Chitosan inhibits septin-mediated plant infection by the rice blast fungus Magnaporthe oryzae in a Protein Kinase C and Nox1 NADPH oxidase-dependent manner.
Lopez-Moya F., Martin-Urdiroz M., Oses-Ruiz M., Were VM., Fricker MD., Littlejohn G., Lopez-Llorca LV., Talbot NJ.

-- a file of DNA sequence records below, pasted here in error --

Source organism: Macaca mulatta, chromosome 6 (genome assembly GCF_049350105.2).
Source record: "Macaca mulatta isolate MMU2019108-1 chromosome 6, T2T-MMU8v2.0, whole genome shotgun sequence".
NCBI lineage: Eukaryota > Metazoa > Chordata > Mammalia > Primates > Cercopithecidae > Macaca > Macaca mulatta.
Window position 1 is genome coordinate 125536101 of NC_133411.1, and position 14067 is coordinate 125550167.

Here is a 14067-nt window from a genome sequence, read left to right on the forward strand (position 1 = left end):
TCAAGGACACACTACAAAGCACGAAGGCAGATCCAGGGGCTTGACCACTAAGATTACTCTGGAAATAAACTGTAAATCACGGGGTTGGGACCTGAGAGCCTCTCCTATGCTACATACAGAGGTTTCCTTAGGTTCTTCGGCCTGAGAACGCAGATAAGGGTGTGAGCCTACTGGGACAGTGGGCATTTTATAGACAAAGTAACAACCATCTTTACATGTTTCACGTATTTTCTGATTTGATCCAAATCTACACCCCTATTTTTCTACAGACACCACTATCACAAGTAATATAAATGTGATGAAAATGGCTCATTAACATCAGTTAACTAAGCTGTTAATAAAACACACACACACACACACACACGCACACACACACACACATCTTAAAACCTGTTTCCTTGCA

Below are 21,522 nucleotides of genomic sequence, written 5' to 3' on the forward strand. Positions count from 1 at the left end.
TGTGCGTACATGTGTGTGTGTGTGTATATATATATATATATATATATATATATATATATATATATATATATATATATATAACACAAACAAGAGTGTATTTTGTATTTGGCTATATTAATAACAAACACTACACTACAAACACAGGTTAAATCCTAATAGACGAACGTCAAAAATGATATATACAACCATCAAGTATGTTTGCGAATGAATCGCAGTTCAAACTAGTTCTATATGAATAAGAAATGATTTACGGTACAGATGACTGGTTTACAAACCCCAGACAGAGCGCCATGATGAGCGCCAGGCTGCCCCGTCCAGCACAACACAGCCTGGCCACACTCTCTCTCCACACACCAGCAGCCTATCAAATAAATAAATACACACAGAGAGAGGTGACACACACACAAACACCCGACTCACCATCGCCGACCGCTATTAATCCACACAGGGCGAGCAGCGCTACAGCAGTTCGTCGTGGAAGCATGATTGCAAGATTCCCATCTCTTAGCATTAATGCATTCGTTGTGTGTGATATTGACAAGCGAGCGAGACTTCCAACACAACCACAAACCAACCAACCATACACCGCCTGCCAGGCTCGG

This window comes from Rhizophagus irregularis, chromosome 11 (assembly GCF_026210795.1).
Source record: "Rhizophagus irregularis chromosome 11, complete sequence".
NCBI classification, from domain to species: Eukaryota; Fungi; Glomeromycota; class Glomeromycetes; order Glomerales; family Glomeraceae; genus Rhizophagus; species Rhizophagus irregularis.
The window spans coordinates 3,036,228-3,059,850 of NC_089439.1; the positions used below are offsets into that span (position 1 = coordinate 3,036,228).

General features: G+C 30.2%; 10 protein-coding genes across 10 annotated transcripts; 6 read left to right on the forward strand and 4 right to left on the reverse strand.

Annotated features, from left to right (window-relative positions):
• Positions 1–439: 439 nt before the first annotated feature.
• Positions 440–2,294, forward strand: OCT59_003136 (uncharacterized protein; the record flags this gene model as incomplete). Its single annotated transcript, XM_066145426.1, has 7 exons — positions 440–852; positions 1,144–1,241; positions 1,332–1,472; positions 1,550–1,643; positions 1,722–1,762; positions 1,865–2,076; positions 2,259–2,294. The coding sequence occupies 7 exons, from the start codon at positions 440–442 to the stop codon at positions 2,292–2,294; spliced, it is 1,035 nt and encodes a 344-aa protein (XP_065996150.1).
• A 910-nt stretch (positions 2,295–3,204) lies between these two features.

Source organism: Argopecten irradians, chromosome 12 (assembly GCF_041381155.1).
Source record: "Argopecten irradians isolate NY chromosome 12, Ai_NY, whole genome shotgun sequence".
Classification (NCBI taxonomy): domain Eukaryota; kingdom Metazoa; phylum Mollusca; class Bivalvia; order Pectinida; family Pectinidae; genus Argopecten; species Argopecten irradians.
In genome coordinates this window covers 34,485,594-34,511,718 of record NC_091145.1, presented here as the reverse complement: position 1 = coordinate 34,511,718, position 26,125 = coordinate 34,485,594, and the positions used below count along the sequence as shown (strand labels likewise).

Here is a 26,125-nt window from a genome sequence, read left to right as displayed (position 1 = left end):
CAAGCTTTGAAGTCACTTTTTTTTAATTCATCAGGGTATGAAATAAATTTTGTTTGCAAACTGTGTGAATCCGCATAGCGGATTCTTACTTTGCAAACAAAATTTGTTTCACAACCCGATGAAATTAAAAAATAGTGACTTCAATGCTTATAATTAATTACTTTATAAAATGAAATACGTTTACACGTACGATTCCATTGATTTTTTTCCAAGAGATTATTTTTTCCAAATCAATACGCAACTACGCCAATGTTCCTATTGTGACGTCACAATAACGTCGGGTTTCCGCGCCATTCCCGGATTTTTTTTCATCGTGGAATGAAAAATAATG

Chitosan is a partially deacetylated linear polysaccharide composed of β-1,4-linked units of D-glucosamine and N-acetyl glucosamine. As well as a structural component of fungal cell walls, chitosan is a potent antifungal agent. However, the mode-of-action of chitosan is poorly understood. Here, we report that chitosan is effective for control of rice blast disease. Chitosan application impairs growth of the blast fungus Magnaporthe oryzae and has a pronounced effect on appressorium-mediated plant infection. Chitosan inhibits septin-mediated F-actin re-modelling at the appressorium pore, thereby preventing re-polarisation of the infection cell. Chitosan causes plasma membrane permeabilization of M. oryzae and affects NADPH oxidase-dependent synthesis of reactive oxygen species, essential for septin ring formation and fungal pathogenicity. We further show that toxicity of chitosan to M. oryzae requires the protein kinase C-dependent cell wall integrity pathway, the Mps1 MAP kinase, and the Nox1 NADPH oxidase. A conditionally lethal, analogue (PP1)-sensitive mutant of Pkc1 is partially remediated for growth in the presence of chitosan, while ∆nox1 mutants increase their glucan/chitin cell wall ratio, rendering them resistant to chitosan. Taken together, our data show that chitosan is a potent fungicide which requires the cell integrity pathway, disrupts plasma membrane function, and inhibits septin-mediated plant infection.